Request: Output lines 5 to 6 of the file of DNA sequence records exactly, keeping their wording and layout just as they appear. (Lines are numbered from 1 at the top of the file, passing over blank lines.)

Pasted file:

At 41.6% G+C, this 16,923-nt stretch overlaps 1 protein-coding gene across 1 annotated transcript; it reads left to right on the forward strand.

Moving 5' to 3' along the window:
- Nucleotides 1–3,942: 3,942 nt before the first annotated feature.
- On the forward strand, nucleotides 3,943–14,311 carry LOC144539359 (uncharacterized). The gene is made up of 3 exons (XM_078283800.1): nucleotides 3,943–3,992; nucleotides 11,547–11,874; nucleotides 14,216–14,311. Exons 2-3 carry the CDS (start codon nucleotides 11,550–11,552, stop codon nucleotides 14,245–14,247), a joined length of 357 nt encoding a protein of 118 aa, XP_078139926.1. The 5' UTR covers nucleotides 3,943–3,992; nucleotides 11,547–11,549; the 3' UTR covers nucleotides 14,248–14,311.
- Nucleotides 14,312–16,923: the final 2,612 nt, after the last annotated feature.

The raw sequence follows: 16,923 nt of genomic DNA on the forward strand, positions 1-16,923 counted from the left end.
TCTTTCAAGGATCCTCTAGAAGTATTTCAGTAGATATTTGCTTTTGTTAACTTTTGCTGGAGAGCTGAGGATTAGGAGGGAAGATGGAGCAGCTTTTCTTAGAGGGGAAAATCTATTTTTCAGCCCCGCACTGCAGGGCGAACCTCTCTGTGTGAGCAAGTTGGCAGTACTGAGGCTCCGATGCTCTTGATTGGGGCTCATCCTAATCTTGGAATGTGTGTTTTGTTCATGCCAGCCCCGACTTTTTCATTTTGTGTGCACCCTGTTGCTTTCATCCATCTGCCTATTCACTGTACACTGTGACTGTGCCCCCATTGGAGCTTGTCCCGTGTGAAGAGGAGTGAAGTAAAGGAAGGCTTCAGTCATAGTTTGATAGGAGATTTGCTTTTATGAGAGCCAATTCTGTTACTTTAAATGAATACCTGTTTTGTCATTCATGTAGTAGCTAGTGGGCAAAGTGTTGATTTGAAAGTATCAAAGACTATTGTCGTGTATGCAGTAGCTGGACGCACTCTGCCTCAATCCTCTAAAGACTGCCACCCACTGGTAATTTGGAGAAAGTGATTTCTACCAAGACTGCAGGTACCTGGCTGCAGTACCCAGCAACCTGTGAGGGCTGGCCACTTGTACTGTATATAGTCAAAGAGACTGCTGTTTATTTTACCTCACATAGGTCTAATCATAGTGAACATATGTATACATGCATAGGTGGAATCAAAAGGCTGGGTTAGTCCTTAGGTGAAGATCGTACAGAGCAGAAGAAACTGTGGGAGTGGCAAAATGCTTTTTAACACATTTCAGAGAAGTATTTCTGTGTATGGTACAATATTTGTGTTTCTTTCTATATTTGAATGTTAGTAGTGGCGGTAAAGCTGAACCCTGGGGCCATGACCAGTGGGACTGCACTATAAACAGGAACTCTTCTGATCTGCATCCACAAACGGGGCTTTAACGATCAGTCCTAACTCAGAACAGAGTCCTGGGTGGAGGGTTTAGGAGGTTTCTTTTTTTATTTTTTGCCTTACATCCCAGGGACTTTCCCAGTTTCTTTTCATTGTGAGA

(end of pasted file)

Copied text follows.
- Nucleotides 14,312–16,923: the final 2,612 nt, after the last annotated feature.

The raw sequence follows: 16,923 nt of genomic DNA on the forward strand, positions 1-16,923 counted from the left end.